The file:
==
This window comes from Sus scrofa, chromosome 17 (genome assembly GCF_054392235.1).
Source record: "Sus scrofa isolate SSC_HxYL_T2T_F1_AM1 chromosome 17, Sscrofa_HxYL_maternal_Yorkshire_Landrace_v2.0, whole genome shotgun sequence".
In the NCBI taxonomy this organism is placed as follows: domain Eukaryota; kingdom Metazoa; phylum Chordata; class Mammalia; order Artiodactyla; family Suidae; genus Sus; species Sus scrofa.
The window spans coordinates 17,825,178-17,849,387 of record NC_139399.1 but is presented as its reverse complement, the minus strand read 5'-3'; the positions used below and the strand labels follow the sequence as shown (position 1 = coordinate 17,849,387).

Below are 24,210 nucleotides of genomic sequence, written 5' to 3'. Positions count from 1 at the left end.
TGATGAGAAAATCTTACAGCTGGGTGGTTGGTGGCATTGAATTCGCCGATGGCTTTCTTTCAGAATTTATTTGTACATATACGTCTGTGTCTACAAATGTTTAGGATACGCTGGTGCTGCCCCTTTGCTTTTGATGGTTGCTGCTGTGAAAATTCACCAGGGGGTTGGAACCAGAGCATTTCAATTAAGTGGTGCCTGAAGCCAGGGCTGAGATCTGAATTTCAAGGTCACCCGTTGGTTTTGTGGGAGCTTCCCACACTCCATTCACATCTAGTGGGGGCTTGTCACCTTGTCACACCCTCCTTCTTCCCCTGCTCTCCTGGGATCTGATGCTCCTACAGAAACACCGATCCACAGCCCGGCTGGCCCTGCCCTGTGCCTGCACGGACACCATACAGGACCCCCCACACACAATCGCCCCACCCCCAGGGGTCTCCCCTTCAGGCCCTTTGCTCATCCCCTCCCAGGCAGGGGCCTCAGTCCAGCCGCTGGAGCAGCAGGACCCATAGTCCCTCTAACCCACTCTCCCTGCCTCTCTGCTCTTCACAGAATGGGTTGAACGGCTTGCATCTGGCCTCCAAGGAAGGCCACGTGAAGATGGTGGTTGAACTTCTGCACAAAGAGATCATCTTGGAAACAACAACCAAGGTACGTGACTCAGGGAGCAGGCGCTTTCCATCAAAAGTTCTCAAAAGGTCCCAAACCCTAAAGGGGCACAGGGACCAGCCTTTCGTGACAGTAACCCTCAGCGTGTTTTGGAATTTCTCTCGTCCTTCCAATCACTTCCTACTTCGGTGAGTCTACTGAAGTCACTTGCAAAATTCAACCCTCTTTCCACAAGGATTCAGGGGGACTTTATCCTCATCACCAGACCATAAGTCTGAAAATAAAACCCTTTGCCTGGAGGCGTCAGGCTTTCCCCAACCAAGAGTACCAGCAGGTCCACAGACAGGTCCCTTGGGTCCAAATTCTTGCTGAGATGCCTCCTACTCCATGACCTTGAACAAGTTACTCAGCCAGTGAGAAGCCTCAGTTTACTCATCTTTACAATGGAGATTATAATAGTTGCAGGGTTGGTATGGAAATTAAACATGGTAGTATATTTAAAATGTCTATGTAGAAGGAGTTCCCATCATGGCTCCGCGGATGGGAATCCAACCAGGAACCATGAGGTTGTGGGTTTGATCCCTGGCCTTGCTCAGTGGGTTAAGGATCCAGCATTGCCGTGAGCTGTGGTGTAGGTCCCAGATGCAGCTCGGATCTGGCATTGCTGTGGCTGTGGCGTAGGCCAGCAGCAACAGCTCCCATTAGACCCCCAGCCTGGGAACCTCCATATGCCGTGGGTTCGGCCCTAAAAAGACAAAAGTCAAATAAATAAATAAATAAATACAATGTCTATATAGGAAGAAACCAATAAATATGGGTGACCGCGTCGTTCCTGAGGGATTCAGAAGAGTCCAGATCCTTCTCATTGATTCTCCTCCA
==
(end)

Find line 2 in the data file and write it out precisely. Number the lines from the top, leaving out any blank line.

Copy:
Source record: "Sus scrofa isolate SSC_HxYL_T2T_F1_AM1 chromosome 17, Sscrofa_HxYL_maternal_Yorkshire_Landrace_v2.0, whole genome shotgun sequence".